Introduction to Abot’s Critical Thinking

Recent AI research defines intelligence in terms of intelligent agents. An “agent” is something which perceives and acts in an environment. A “performance measure” defines what counts as success for the agent. We are way past the era of asking, “Can a machine act intelligently?” or “Can it solve a problem that a person would solve?” The answer to both is obviously and emphatically — yes. But when Abot says we give machines the power to reason, what exactly do we mean?

To reason is to understand the logical connections between ideas. The ability to reason, to be responsive to variable subject matter, issues, and purposes has two components: 1) a set of information, idea generating and processing skills 2) using these skills to guide behavior/responses. Abot goes beyond just the complex cascade of logic streams. Abot Intelligent Agents don’t just reason in the base sense, they are able to adopt critical thinking.

Critical thinking is defined as the process of actively and skillfully conceptualizing, applying, analyzing, and/or evaluating information gathered from, or generated by, observation, experience, reflection, reasoning, or communication, as a guide to belief and action.

Possession of these skills, must by their very nature, mean the continual use of them, a continual cycle of self-improvement.

This is very different to the mere acquisition and retention of information alone, because it involves a particular way in which information is sought and treated. It employs logic, for sure, but goes beyond moving every conversation through the same logical steps to arrive at a solution. Over time, Abot will adapt and change the steps themselves.

According to Linda Elder (Sept 2007), the ability to reason enables the possessor to “strive to improve the world in whatever ways they can and contribute to a more rational, civilized society.” This is Abot’s goal, to help customers get what they want in the shortest time possible.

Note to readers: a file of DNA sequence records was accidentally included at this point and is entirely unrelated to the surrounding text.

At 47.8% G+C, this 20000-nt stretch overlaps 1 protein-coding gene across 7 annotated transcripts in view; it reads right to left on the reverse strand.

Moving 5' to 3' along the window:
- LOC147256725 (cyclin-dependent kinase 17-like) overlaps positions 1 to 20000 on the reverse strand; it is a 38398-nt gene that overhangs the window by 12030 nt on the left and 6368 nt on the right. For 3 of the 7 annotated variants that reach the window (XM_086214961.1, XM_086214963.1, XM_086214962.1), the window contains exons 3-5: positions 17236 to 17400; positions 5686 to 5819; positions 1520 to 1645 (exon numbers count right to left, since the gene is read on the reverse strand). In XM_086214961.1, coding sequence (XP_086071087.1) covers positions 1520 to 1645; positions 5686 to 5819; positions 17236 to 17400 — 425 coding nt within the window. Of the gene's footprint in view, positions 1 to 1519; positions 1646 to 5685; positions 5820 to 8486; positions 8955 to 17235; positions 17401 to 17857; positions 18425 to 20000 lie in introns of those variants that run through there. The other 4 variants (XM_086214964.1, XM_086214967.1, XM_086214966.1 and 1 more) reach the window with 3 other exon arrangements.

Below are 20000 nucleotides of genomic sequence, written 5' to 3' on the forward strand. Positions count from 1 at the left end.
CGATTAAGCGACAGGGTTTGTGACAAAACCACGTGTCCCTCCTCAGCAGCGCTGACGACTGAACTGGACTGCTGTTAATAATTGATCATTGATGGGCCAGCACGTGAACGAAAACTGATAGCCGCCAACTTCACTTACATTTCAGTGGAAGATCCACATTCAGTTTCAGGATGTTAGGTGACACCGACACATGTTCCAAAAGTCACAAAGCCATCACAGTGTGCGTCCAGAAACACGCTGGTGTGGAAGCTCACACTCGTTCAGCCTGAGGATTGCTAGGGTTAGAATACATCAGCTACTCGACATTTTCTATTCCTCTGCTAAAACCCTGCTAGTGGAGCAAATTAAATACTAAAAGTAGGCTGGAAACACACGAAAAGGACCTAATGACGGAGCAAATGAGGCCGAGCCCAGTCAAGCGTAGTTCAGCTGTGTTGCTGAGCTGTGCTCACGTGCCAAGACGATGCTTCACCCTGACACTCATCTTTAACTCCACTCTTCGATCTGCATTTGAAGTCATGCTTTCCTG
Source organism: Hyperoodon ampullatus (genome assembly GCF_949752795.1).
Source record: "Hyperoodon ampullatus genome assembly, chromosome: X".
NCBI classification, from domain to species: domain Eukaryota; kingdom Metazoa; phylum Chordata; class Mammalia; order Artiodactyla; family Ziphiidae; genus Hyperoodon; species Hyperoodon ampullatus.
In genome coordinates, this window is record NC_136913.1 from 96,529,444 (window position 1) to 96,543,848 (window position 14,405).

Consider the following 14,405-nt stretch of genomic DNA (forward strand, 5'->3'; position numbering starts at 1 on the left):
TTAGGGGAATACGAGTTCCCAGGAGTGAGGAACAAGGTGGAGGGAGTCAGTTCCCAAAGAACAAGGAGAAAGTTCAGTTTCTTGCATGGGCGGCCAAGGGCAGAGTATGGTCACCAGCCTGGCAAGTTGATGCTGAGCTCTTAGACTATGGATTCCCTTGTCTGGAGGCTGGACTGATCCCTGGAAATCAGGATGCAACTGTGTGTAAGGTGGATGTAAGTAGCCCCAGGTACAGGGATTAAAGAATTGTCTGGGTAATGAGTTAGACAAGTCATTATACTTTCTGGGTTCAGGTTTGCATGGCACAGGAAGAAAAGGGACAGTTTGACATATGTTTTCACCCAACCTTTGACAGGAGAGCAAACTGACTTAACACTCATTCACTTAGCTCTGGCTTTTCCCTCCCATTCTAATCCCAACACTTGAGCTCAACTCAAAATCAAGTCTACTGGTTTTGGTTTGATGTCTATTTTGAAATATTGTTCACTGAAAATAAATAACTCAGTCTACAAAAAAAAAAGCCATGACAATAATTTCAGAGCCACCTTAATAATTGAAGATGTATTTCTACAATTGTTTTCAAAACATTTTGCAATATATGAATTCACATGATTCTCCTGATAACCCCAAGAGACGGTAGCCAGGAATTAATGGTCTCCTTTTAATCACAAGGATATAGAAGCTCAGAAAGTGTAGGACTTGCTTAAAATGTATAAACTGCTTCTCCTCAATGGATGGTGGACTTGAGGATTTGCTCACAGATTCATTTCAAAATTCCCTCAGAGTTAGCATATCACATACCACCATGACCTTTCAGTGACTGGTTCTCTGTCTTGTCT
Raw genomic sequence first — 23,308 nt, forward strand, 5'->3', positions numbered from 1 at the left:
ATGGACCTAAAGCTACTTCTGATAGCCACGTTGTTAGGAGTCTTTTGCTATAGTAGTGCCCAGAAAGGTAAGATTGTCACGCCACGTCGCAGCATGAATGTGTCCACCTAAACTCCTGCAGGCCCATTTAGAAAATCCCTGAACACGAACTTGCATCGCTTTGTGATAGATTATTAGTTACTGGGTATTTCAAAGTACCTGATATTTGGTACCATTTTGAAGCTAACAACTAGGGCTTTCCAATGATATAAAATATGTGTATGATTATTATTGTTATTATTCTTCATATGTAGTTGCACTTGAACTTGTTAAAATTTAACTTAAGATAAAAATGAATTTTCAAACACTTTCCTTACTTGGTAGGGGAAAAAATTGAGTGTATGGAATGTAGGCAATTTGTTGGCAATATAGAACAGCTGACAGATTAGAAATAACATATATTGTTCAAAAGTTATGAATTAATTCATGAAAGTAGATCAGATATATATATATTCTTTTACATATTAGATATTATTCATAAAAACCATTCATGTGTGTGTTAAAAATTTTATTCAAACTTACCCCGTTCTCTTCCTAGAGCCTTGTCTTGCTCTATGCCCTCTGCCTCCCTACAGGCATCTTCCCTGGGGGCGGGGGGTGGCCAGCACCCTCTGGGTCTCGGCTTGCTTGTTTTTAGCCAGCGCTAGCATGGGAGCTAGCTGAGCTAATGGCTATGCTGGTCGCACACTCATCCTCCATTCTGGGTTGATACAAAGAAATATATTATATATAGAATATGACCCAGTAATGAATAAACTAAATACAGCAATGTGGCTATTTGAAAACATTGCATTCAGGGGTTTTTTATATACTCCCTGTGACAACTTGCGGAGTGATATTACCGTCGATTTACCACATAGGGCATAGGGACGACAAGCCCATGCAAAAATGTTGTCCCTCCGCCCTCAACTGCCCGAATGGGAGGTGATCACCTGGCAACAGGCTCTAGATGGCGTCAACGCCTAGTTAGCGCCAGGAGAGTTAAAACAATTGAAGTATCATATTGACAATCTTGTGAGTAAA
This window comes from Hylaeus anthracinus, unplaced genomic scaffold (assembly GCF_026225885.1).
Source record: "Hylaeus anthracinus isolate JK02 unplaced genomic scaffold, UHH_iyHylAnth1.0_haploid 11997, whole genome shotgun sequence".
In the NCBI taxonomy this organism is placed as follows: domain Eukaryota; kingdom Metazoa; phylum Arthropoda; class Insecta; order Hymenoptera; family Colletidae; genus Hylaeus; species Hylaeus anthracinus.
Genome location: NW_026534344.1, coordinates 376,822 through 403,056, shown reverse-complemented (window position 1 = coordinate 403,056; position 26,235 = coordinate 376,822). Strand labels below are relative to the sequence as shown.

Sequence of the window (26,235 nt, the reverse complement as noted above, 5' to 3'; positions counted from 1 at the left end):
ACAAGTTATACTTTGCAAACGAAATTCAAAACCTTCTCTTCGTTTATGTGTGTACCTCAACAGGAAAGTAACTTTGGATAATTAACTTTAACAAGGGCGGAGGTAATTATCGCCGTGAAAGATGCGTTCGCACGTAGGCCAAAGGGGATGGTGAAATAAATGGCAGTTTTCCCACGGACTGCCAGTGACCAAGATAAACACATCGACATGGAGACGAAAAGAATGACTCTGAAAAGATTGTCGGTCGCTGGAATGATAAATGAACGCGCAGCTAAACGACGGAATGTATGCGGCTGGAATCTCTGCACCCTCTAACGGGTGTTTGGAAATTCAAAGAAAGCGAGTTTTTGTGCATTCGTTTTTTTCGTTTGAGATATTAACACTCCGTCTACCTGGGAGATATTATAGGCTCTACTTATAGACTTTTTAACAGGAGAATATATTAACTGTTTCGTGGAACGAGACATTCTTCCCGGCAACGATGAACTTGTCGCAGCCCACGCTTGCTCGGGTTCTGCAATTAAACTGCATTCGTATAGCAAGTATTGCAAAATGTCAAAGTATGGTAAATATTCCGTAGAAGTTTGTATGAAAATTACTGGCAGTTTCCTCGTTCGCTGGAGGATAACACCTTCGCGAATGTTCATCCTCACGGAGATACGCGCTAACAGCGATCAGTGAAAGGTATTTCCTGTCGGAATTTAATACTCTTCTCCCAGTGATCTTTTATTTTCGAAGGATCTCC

Reason and critical thinking are born out of millions of real-world experiences through our lives. For example, it’s easy for a human to answer the question: “The President is in Washington D.C. Where is the President’s left foot?” Most humans will know it’s also in D.C, but machines struggle even with these basic problems. To answer that question, a human must know that the President is a person, that people have left feet, and since feet are attached to a person, the left foot must be in the same place as the President. Machines lack the experiential knowledge necessary to answer supposedly simple questions.

Modern approaches to this logic problem have in some ways regressed since the Fifties, when symbolic A.I was an active field of A.I. research. Symbolic A.I. aimed to solve logic problems like these performed extremely well in very narrow scenarios. However, when the scenarios became more complex — anything close to the real-world — the approach fell apart.

Describing every object in the world in a machine-readable format is a large, but achievable goal, but it isn’t enough. Today’s knowledge graphs like Google’s, although covering a massive number of topics, don’t possess a deep understanding of the entities they’re listing. For instance, Google’s knowledge graph, when asked about a giraffe or a kangaroo, can retrieve images, descriptions and more. Yet it cannot explain the difference between a giraffe and a kangaroo because it does not know what the concepts themselves represent.

The key then to building “thinking machines” is to provide them with not just an understanding of objects around them, but the relationships and interactions between all manner of things. When an A.I.’s training domain expands to cover millions of objects, there are an uncountable number of possible interactions between them. No human could ever record them all one-by-one, and to this day no approach exists to automate that learning process.

By learning from symbolic A.I.’s past failures and successes, we find another approach which greatly reduces the number of possible interactions one needs to train. By narrowing our domain and storing information as a hierarchy (left foot > person > President Obama), filtering the resulting data with several logic rules, and applying modern machine learning techniques, we can simulate an intelligent response to the previous problems — one that almost seems human.